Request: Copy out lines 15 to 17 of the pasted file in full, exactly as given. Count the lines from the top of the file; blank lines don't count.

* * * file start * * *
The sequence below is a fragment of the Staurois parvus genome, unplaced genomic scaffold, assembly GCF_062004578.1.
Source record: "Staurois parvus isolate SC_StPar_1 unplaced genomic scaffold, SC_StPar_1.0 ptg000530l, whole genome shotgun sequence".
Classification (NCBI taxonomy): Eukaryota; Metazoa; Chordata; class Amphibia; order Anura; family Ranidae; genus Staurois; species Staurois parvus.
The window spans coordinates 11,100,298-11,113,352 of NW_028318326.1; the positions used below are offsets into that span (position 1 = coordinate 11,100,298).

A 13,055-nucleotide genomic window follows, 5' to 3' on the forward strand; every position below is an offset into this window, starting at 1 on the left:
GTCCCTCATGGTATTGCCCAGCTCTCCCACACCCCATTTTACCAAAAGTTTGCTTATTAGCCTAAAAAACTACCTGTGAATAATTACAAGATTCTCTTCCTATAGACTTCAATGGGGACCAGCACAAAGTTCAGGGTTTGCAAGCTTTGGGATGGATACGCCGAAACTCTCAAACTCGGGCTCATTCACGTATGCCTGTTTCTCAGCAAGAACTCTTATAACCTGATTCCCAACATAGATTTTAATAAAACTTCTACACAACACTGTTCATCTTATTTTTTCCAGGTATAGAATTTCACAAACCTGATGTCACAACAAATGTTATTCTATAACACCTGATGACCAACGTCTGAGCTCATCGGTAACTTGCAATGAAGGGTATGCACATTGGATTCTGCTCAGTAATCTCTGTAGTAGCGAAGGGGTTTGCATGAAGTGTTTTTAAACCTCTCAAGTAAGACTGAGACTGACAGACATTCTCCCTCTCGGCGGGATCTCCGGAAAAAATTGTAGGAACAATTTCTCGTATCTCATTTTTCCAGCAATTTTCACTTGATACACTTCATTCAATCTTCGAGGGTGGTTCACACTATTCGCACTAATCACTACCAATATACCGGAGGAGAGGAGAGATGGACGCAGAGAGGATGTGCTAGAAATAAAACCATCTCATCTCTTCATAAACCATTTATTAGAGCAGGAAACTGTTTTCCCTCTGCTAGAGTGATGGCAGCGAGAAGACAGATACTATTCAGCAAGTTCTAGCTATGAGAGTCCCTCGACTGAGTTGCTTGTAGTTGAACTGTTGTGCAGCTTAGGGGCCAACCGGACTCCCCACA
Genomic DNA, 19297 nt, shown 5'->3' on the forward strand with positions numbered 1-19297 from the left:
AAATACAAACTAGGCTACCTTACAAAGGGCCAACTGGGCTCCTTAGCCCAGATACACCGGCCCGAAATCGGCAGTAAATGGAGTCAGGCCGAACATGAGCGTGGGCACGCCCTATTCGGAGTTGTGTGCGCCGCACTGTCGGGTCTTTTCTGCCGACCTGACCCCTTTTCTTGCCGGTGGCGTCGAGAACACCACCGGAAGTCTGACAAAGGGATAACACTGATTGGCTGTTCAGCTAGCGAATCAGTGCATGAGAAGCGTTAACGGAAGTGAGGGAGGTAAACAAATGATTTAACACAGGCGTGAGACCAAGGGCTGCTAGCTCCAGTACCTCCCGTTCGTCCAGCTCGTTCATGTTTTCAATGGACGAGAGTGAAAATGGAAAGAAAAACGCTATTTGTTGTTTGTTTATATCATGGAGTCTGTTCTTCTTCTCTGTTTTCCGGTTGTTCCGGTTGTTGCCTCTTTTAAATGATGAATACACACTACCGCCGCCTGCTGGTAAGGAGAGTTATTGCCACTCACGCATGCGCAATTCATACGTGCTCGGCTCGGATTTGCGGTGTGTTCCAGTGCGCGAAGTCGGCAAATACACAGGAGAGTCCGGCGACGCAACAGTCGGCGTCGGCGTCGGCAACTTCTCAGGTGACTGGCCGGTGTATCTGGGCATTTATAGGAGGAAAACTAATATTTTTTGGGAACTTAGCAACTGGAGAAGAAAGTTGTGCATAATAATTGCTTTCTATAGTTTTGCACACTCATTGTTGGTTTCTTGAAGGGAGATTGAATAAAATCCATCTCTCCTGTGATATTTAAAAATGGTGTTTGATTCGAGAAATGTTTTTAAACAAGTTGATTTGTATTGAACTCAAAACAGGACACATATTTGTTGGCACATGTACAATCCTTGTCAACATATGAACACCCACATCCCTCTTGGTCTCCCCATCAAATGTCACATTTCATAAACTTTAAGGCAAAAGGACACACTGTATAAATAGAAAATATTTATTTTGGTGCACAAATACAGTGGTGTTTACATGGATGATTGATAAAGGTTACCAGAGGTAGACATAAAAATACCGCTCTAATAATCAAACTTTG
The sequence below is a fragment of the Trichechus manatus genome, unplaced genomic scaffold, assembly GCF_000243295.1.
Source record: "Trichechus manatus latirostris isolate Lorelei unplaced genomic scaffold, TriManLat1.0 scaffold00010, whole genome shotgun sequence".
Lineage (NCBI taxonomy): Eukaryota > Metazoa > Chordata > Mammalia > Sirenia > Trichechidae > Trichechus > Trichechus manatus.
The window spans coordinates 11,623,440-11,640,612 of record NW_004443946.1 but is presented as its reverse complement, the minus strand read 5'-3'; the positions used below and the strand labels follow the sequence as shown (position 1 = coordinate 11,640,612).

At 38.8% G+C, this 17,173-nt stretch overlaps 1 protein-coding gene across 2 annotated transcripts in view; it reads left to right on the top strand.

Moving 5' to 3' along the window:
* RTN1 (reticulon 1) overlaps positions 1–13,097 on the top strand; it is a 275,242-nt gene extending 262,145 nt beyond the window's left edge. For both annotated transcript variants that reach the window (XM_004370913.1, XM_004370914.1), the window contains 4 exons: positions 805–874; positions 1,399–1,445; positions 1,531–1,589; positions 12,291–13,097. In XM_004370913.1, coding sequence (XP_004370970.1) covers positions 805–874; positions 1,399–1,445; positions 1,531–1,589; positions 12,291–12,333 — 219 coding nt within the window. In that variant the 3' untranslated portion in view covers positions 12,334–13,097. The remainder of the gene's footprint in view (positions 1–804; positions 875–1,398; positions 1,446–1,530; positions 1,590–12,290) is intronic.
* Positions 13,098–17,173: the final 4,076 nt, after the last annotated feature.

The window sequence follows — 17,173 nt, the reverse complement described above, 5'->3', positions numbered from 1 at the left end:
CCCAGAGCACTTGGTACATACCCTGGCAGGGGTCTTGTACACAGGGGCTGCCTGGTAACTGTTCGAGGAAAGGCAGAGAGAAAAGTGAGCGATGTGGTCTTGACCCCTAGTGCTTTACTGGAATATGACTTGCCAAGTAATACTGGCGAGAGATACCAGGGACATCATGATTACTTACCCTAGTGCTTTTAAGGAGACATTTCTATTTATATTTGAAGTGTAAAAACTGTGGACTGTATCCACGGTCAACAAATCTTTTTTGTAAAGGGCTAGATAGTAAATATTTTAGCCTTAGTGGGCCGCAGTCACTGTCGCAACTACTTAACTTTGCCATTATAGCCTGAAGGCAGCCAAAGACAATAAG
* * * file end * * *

* RTN1 (reticulon 1) overlaps positions 1–13,097 on the top strand; it is a 275,242-nt gene extending 262,145 nt beyond the window's left edge. For both annotated transcript variants that reach the window (XM_004370913.1, XM_004370914.1), the window contains 4 exons: positions 805–874; positions 1,399–1,445; positions 1,531–1,589; positions 12,291–13,097. In XM_004370913.1, coding sequence (XP_004370970.1) covers positions 805–874; positions 1,399–1,445; positions 1,531–1,589; positions 12,291–12,333 — 219 coding nt within the window. In that variant the 3' untranslated portion in view covers positions 12,334–13,097. The remainder of the gene's footprint in view (positions 1–804; positions 875–1,398; positions 1,446–1,530; positions 1,590–12,290) is intronic.
* Positions 13,098–17,173: the final 4,076 nt, after the last annotated feature.

The window sequence follows — 17,173 nt, the reverse complement described above, 5'->3', positions numbered from 1 at the left end: